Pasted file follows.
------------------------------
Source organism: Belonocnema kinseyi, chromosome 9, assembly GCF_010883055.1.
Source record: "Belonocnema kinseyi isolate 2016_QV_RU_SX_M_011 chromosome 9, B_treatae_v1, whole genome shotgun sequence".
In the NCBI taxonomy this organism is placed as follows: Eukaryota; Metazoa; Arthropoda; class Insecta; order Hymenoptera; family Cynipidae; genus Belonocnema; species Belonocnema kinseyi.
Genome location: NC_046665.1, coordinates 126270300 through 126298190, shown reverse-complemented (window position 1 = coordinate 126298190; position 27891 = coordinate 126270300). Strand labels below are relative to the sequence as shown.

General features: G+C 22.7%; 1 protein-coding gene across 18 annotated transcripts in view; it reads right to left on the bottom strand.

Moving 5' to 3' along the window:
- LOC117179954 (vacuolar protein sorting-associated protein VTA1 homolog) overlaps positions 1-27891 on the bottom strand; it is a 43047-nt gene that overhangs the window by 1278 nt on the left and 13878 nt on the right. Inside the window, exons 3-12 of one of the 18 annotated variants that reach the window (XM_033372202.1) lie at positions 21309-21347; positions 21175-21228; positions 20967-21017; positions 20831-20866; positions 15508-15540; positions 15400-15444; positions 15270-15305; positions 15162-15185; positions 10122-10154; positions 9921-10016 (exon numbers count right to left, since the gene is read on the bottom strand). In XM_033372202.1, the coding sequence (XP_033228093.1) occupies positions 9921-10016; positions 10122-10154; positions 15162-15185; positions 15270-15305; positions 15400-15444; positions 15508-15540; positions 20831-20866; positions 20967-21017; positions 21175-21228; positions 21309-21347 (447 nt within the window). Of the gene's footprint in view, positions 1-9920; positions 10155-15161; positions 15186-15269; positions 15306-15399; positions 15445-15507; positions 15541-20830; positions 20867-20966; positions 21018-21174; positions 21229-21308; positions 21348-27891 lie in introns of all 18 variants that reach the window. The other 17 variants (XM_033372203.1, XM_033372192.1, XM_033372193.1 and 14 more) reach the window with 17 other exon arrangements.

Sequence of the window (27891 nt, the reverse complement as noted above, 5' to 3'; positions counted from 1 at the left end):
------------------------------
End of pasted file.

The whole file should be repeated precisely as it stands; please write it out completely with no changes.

Source organism: Belonocnema kinseyi, chromosome 9, assembly GCF_010883055.1.
Source record: "Belonocnema kinseyi isolate 2016_QV_RU_SX_M_011 chromosome 9, B_treatae_v1, whole genome shotgun sequence".
In the NCBI taxonomy this organism is placed as follows: Eukaryota; Metazoa; Arthropoda; class Insecta; order Hymenoptera; family Cynipidae; genus Belonocnema; species Belonocnema kinseyi.
Genome location: NC_046665.1, coordinates 126270300 through 126298190, shown reverse-complemented (window position 1 = coordinate 126298190; position 27891 = coordinate 126270300). Strand labels below are relative to the sequence as shown.

General features: G+C 22.7%; 1 protein-coding gene across 18 annotated transcripts in view; it reads right to left on the bottom strand.

Moving 5' to 3' along the window:
- LOC117179954 (vacuolar protein sorting-associated protein VTA1 homolog) overlaps positions 1-27891 on the bottom strand; it is a 43047-nt gene that overhangs the window by 1278 nt on the left and 13878 nt on the right. Inside the window, exons 3-12 of one of the 18 annotated variants that reach the window (XM_033372202.1) lie at positions 21309-21347; positions 21175-21228; positions 20967-21017; positions 20831-20866; positions 15508-15540; positions 15400-15444; positions 15270-15305; positions 15162-15185; positions 10122-10154; positions 9921-10016 (exon numbers count right to left, since the gene is read on the bottom strand). In XM_033372202.1, the coding sequence (XP_033228093.1) occupies positions 9921-10016; positions 10122-10154; positions 15162-15185; positions 15270-15305; positions 15400-15444; positions 15508-15540; positions 20831-20866; positions 20967-21017; positions 21175-21228; positions 21309-21347 (447 nt within the window). Of the gene's footprint in view, positions 1-9920; positions 10155-15161; positions 15186-15269; positions 15306-15399; positions 15445-15507; positions 15541-20830; positions 20867-20966; positions 21018-21174; positions 21229-21308; positions 21348-27891 lie in introns of all 18 variants that reach the window. The other 17 variants (XM_033372203.1, XM_033372192.1, XM_033372193.1 and 14 more) reach the window with 17 other exon arrangements.

Sequence of the window (27891 nt, the reverse complement as noted above, 5' to 3'; positions counted from 1 at the left end):